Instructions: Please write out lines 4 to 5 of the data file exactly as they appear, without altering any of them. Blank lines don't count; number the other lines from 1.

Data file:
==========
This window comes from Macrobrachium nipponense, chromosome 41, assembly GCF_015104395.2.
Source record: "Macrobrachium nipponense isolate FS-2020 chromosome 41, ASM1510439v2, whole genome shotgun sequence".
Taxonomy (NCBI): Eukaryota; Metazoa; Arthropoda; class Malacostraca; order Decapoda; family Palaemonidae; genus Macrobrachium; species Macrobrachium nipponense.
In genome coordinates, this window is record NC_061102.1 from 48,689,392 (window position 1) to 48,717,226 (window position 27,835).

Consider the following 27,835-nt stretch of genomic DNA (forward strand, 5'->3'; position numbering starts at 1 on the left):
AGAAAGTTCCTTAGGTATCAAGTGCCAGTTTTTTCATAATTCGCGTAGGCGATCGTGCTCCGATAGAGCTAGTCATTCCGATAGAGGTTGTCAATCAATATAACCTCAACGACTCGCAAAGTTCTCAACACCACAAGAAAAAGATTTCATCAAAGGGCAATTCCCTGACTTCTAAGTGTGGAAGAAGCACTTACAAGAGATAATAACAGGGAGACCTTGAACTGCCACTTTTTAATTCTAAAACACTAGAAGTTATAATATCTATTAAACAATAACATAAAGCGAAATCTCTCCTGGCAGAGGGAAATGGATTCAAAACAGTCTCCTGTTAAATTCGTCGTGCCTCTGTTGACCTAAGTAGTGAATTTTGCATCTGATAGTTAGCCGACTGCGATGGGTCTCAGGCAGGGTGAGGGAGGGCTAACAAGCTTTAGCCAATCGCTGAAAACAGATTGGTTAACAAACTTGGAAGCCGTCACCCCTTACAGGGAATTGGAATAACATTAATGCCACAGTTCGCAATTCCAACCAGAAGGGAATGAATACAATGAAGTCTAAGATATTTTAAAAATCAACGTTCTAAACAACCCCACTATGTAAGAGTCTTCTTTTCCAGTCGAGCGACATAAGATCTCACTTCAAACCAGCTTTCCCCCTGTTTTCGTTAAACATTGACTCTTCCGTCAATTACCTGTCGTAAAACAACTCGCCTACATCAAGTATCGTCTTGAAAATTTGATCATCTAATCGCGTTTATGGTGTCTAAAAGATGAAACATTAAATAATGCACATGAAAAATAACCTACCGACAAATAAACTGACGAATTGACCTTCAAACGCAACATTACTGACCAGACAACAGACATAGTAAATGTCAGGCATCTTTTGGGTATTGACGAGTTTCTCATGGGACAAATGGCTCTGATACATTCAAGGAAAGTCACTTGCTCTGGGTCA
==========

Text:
In genome coordinates, this window is record NC_061102.1 from 48,689,392 (window position 1) to 48,717,226 (window position 27,835).

Consider the following 27,835-nt stretch of genomic DNA (forward strand, 5'->3'; position numbering starts at 1 on the left):